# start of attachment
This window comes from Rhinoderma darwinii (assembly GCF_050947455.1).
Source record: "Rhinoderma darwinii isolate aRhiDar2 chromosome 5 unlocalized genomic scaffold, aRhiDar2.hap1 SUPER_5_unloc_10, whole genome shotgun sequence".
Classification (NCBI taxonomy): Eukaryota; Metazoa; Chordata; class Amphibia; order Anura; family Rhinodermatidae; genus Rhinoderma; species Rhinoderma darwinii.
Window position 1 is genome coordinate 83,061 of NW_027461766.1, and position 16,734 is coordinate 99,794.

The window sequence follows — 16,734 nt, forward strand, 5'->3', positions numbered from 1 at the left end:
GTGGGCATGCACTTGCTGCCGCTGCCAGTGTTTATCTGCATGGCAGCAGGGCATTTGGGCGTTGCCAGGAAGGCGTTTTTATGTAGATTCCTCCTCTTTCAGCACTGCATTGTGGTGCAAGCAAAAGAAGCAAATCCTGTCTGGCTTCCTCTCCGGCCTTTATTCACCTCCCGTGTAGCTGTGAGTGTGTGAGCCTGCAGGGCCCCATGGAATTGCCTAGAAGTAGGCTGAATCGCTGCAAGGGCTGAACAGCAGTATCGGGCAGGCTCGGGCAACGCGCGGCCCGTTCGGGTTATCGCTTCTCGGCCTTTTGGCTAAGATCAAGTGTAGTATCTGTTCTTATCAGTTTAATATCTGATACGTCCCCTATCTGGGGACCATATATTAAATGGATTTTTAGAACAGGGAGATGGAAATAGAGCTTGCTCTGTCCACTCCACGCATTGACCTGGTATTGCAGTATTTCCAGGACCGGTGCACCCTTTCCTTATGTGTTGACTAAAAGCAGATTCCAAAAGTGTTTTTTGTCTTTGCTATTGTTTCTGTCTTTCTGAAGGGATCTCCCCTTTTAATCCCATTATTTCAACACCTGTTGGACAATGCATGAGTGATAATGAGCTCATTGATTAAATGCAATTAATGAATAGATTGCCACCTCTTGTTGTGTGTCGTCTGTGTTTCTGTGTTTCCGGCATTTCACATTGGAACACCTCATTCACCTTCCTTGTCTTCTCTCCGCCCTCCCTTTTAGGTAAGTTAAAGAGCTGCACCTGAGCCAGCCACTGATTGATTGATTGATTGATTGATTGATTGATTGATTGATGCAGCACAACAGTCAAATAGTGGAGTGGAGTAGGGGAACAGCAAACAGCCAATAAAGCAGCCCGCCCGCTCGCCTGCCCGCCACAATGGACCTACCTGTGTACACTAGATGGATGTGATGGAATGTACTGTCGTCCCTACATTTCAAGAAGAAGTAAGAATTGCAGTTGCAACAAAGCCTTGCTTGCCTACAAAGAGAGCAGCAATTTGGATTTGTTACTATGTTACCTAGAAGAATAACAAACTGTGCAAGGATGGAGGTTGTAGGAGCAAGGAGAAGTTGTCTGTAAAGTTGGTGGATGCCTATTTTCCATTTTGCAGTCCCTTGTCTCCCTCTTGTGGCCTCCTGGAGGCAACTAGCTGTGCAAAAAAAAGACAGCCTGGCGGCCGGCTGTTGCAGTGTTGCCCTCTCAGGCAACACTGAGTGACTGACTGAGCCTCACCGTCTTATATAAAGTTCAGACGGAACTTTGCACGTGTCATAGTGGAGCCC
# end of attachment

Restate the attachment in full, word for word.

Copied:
This window comes from Rhinoderma darwinii (assembly GCF_050947455.1).
Source record: "Rhinoderma darwinii isolate aRhiDar2 chromosome 5 unlocalized genomic scaffold, aRhiDar2.hap1 SUPER_5_unloc_10, whole genome shotgun sequence".
Classification (NCBI taxonomy): Eukaryota; Metazoa; Chordata; class Amphibia; order Anura; family Rhinodermatidae; genus Rhinoderma; species Rhinoderma darwinii.
Window position 1 is genome coordinate 83,061 of NW_027461766.1, and position 16,734 is coordinate 99,794.

The window sequence follows — 16,734 nt, forward strand, 5'->3', positions numbered from 1 at the left end:
GTGGGCATGCACTTGCTGCCGCTGCCAGTGTTTATCTGCATGGCAGCAGGGCATTTGGGCGTTGCCAGGAAGGCGTTTTTATGTAGATTCCTCCTCTTTCAGCACTGCATTGTGGTGCAAGCAAAAGAAGCAAATCCTGTCTGGCTTCCTCTCCGGCCTTTATTCACCTCCCGTGTAGCTGTGAGTGTGTGAGCCTGCAGGGCCCCATGGAATTGCCTAGAAGTAGGCTGAATCGCTGCAAGGGCTGAACAGCAGTATCGGGCAGGCTCGGGCAACGCGCGGCCCGTTCGGGTTATCGCTTCTCGGCCTTTTGGCTAAGATCAAGTGTAGTATCTGTTCTTATCAGTTTAATATCTGATACGTCCCCTATCTGGGGACCATATATTAAATGGATTTTTAGAACAGGGAGATGGAAATAGAGCTTGCTCTGTCCACTCCACGCATTGACCTGGTATTGCAGTATTTCCAGGACCGGTGCACCCTTTCCTTATGTGTTGACTAAAAGCAGATTCCAAAAGTGTTTTTTGTCTTTGCTATTGTTTCTGTCTTTCTGAAGGGATCTCCCCTTTTAATCCCATTATTTCAACACCTGTTGGACAATGCATGAGTGATAATGAGCTCATTGATTAAATGCAATTAATGAATAGATTGCCACCTCTTGTTGTGTGTCGTCTGTGTTTCTGTGTTTCCGGCATTTCACATTGGAACACCTCATTCACCTTCCTTGTCTTCTCTCCGCCCTCCCTTTTAGGTAAGTTAAAGAGCTGCACCTGAGCCAGCCACTGATTGATTGATTGATTGATTGATTGATTGATTGATTGATGCAGCACAACAGTCAAATAGTGGAGTGGAGTAGGGGAACAGCAAACAGCCAATAAAGCAGCCCGCCCGCTCGCCTGCCCGCCACAATGGACCTACCTGTGTACACTAGATGGATGTGATGGAATGTACTGTCGTCCCTACATTTCAAGAAGAAGTAAGAATTGCAGTTGCAACAAAGCCTTGCTTGCCTACAAAGAGAGCAGCAATTTGGATTTGTTACTATGTTACCTAGAAGAATAACAAACTGTGCAAGGATGGAGGTTGTAGGAGCAAGGAGAAGTTGTCTGTAAAGTTGGTGGATGCCTATTTTCCATTTTGCAGTCCCTTGTCTCCCTCTTGTGGCCTCCTGGAGGCAACTAGCTGTGCAAAAAAAAGACAGCCTGGCGGCCGGCTGTTGCAGTGTTGCCCTCTCAGGCAACACTGAGTGACTGACTGAGCCTCACCGTCTTATATAAAGTTCAGACGGAACTTTGCACGTGTCATAGTGGAGCCC